Beating the Common Cold
By Dale Peterson, MD – Building Health
Colds are the “bread and butter” of a general medical practice. I remember when the clangor of school bells and the cadence of marching drums signaled not only the start of a new school year but a surge in office visits that would continue throughout the fall, winter and well into spring.
When patients presented with cold symptoms in the fall I knew the odds were great that I would be seeing them on several more occasions before the seasonal viruses retreated and the summer break began. Things changed, however, when I began teaching people how to stay well. Suddenly I found myself seeing individuals not three or four times each cold and flu season, but once or not at all.
The common cold is, indeed, common. It is estimated that over 500,000,000 cold episodes occur in the United States each year. That averages out to 2.5 colds for each person. The economic impact is enormous.
The impact of cold viruses in our society is not an indication of their great potency. It simply demonstrates that people who make poor dietary choices, lack physical activity, and are profoundly deficient in basic nutrients are unable to withstand even the most trivial health challenges.
Reducing cold frequency and severity is not a difficult task. The success in my medical practice was achieved by suggesting that a few simple lifestyle precautions be taken, that a comprehensive nutritional supplement be taken on a daily basis and that vitamin A, vitamin C, and an immune stimulant such as Echinacea be added if cold symptoms appeared.
The mucus membranes that line the nose and throat are the body’s first line of defense against cold viruses. Keeping them moist by drinking enough water to keep the urine pale, humidifying heated air, and using a saline (salt water) nasal spray if the nose begins to feel dry will allow them to do their job well.
Refined sugar has a paralyzing effect upon the body’s immune system. Seventy five to one hundred grams of sugar, the amount found in 1 to 2 twelve ounce cans of soda, has been shown to cause a 40 to 50 % reduction in the ability of white blood cells to engulf invaders. The effect is noted within 30 minutes of ingestion, peaks in 2 hours and lasts for up to 5 hours. In contrast, eating fruits and vegetables increases the body”s resistance to infection by providing needed nutrients.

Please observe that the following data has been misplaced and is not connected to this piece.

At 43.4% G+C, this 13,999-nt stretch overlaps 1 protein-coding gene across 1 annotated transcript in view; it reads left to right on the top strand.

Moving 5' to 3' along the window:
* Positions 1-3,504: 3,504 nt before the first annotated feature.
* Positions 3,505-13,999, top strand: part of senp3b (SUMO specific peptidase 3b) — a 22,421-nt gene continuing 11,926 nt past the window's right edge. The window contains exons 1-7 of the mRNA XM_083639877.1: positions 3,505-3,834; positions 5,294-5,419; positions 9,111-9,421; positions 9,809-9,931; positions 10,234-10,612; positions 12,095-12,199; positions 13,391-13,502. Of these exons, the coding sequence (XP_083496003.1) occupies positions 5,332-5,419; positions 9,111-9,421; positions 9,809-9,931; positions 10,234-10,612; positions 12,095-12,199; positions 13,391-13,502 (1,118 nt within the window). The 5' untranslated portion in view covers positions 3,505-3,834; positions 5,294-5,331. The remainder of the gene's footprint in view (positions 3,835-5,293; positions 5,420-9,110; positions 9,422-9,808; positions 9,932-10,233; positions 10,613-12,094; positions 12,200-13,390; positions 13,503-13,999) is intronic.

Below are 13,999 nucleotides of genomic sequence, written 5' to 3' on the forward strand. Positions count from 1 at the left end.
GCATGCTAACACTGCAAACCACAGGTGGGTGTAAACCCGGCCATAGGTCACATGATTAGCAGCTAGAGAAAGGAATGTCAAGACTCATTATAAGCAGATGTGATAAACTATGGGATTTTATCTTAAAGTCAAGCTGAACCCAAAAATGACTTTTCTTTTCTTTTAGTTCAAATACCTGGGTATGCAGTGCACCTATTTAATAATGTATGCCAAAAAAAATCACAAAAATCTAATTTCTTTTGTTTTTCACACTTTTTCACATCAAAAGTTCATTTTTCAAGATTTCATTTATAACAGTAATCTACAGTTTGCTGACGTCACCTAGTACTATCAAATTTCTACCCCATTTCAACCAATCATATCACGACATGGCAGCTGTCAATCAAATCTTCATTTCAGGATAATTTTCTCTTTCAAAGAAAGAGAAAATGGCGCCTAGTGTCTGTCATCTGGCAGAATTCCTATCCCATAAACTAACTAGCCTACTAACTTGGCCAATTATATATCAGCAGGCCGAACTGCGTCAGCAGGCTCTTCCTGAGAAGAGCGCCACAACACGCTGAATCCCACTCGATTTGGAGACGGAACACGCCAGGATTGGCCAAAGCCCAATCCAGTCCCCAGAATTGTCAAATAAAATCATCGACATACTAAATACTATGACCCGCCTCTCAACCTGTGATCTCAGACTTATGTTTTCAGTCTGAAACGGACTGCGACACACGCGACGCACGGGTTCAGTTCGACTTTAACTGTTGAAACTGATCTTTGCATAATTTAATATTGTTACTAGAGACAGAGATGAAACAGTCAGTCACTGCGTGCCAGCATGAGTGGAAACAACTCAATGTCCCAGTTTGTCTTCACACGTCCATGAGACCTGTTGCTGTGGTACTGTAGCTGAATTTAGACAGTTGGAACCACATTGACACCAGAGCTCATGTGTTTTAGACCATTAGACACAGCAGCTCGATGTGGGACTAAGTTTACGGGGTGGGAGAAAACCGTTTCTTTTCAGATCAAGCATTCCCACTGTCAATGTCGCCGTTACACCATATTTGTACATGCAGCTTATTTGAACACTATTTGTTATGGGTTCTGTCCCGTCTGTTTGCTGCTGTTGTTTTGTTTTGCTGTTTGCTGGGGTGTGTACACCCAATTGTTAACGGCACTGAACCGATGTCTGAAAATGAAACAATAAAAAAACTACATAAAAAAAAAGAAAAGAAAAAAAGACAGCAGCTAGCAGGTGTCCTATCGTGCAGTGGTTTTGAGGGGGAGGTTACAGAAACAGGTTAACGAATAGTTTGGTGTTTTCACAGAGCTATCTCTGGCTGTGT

Shifting from carbonated beverages to water and from sugar-based snacks and desserts to fresh fruit is an excellent strategy for cold avoidance. Milk and similar dairy products should be limited or avoided because of their tendency to thicken nasal secretions. I have seen many infants and toddlers whose frequent colds and ear infections subsided with this single dietary restriction.
Regular and adequate rest, which I define as being able to awake without the need of an alarm, is necessary to maintain immune system function. Moderate exercise such as a brisk walk can also boost the immune system and reduce cold frequency.
Simple hand-washing has not been proven to reduce the number of colds at work or school, but using a disinfecting hand gel before eating and after using the restroom has been shown to reduce the number of colds by up to 50 percent.
Nutritional supplementation is vital. A comprehensive vitamin and mineral support should be taken daily. If there is a history of frequent colds, adding colostrum, which is an excellent immune system support, will be helpful. If a cold does occur, supplements of beta carotene, which is a non-toxic source of vitamin A, vitamin C, and an immune system stimulant such as Echinacea will significantly reduce its severity and duration.
If you want your family to stay healthy throughout the school year, I highly recommend that you drink optimum amounts of water, use a humidifier when needed, eat sensibly, remain physically active, get adequate rest, and use appropriate nutritional supplements. If you attend school, work with or around more than six people each day, or have school age children, use a disinfecting hand gel regularly.
Those measures should keep you from contributing your fair share to the nearly $40 billion price tag of this winter’s cold season. I hope you put your savings to good
Dr. Dale Peterson is a graduate of the University of Minnesota College of Medicine. He completed his residency in FamilyMedicine at the University of Oklahoma. He is a past president of the Oklahoma Academy of Family Physicians. He had a full-time family practice in Edmond, Oklahoma, for over 20 years and was a Chief of Staff of the Edmond Hospital. He was active in teachingfor many years as a Clinical Professor of Family Medicine through the Oklahoma University Health Sciences Center.
Dr. Peterson left his full-time family practice in 1999 to consult with individuals who are seeking ways to restore and maintain their health through improved nutrition and other lifestyle changes. He founded the Wellness Clubs of America to give people access to credible information on supporting and maintaining their health. His monthly wellness letter, Health by Design, and his Health by Design E-Newsletter provide helpful information to individuals interested in preventing and conquering health challenges. His book Building Health by Design: Adding Life to Your Years and Years to Your Life was released in December 2010.
Dr. Peterson speaks regularly on subjects related to health and nutrition. He hosted a weekly radio program,Your Health Matters, on KTOK in Oklahoma City for five years. For the past nine years he has addressed questions from across the nation on his Your Health Matters weekly teleconference.He offers a free video LifeXtension course at www.drdalepeterson.com.
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